Latinx Resource Center Director Comes 'Full Circle'

Renzo Lara was selected to lead the center, which celebrated its grand opening this week.

Thursday, December 1, 2022
Director Renzo Lara photographed at SDSU's Latinx Resource Center.
Director Renzo Lara photographed at SDSU's Latinx Resource Center.

When Renzo Lara arrived at San Diego State University as a 2006 transfer student from Southwestern College, he struggled to find a place where he belonged. 

His grades suffered and he contemplated leaving school. 

“Like a lot of students making that transition, I was lost,” Lara said. “There wasn’t a space like this.”

“This” is the Latinx Resource Center, the vibrant office in the basement of Love Library that provides Latinx students with academic support, social activities and a place where they can develop as leaders with commitments to social and racial justice. The center celebrated its grand opening on Nov. 29.

And Lara, who shook off his early academic struggles to earn bachelor’s, master’s and doctoral degrees from SDSU, was recently named the center’s new director. 

“It’s a full-circle moment for me, and it means a lot to me to be back at SDSU, doing the work that I’m really passionate about and is at the core of who I am,” Lara said. 

The Latinx Resource Center originally opened in February 2020 after years of advocacy by student organizations, including Central Americans for Empowerment, MEChA (Movimiento Estudiantil Chicanx de Aztlán), Education Without Borders, and Association of Chicana Activists). 

SDSU, which is a federally designated Hispanic-Serving Institution, saw the resource center as a key piece of its retention efforts for the university’s Latinx population, which comprises 33 percent — 11,808 — of the university’s 35,723 students.

Note the date: One month later, it was forced into virtual operations. 

It moved into the Love Library space in 2021, which has undergone a major facelift that was unveiled to the public in the grand opening. A brilliantly colorful mural from the XoQUE Art in Action collective, which features sapphire blue waves, a hibiscus, hummingbirds and a pair of palms, adorns the walls with the message “We Are Tied to Each Other’s Liberation” atop the artwork. Well-lit study spaces and newly installed flooring are features of the renovated space. 

The center hosts weekly programs for students, including En Confianza @ SDSU, a support group for students facing culture shock, generational differences or challenges belonging to two different cultures; and Joteria Sin Fronteras, a support group for students who identify as Latinx and LGBTQIA+.

Lara, who was director of California State University San Marcos’ Latinx Center from 2018 until he was hired by his alma mater in October, said the creation and expansion of the LRC was one of the reasons he wanted to return. 

For years, Lara said, the one place where historically underrepresented students could find a space for them was the Center for Intercultural Relations, on the western end of campus near what is now the International Student Center.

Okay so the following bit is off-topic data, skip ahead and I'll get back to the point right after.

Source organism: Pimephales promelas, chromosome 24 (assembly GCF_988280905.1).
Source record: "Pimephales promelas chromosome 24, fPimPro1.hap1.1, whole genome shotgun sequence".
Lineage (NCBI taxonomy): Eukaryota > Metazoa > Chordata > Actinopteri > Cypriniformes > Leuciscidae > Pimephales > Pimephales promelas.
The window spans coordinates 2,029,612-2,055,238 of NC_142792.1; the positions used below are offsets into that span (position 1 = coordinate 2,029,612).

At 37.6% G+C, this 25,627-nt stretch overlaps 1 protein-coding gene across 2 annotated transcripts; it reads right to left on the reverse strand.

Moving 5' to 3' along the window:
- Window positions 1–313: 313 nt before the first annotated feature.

Over the years, SDSU has reaffirmed its commitment to students from underserved populations with the opening of nine cultural centers, including the Black Resource Center, APIDA Center, Pride Center and Women’s Resource Center, among others.

“It was nice to have a space (CIR), but it wasn’t in the middle of campus, and it took time to find it and to get connected,” Lara said. “When I came back to SDSU as a staff member in 2016, we had three centers; Pride (Center) had just opened, and we were building momentum. But this time around, one thing that attracted me to come back was the transformation of the campus, and its commitment to social justice and racial justice has grown tremendously over that time.”

J. Luke Wood, the vice president of SDSU’s Division of Student Affairs and Campus Diversity, said the Latinx Resource Center is a major piece of the university’s commitment to its Latinx community. Other steps, he said, include “cluster hires of faculty members with a demonstrated record of success in serving the Latinx community, expanded scholarships for students interested in the Latinx experience, support for Latinx-focused employee resource groups, communitywide programming during Hispanic Heritage Month, and receiving the Seal of Excelencia for being an exemplary Latinx serving institution."

“Since 2018, under President Adela De La Torre’s leadership, we have advanced significant efforts to foster an environment of success for our Latinx students, faculty and staff,” Wood said. 

The center’s opening in Love Library is “a real accomplishment,” Lara said. “I think that it’s a culmination of a lot of sacrifice and hardships of so many generations to get us to this point..”

Before setting goals for the center, Lara wants “to get an understanding of our programs, see how we can best serve students while building trust and coalitions within the community.” 

“I would also love to see this space continue to grow and scale up,” he said. 

Lailah Rivera, a third-year transfer commuter student from Palm Springs, said the Latinx Resource Center 

 is an amazing space. It’s like my second home, and it provides me a place to study in a more private setting, and it’s helped me make friends and connections.” 

“I think (the grand opening) is great, everyone should hear about this space and see the beautiful murals and how beautiful the community is,” Rivera said. 

Visit the Latinx Resource Center in Room 182 of the Love Library from 10 a.m. to 6 p.m. Monday through Thursday and from 10 a.m. to 4 p.m. on Fridays. Contact the center at 619-594-4333 or via email at [email protected].

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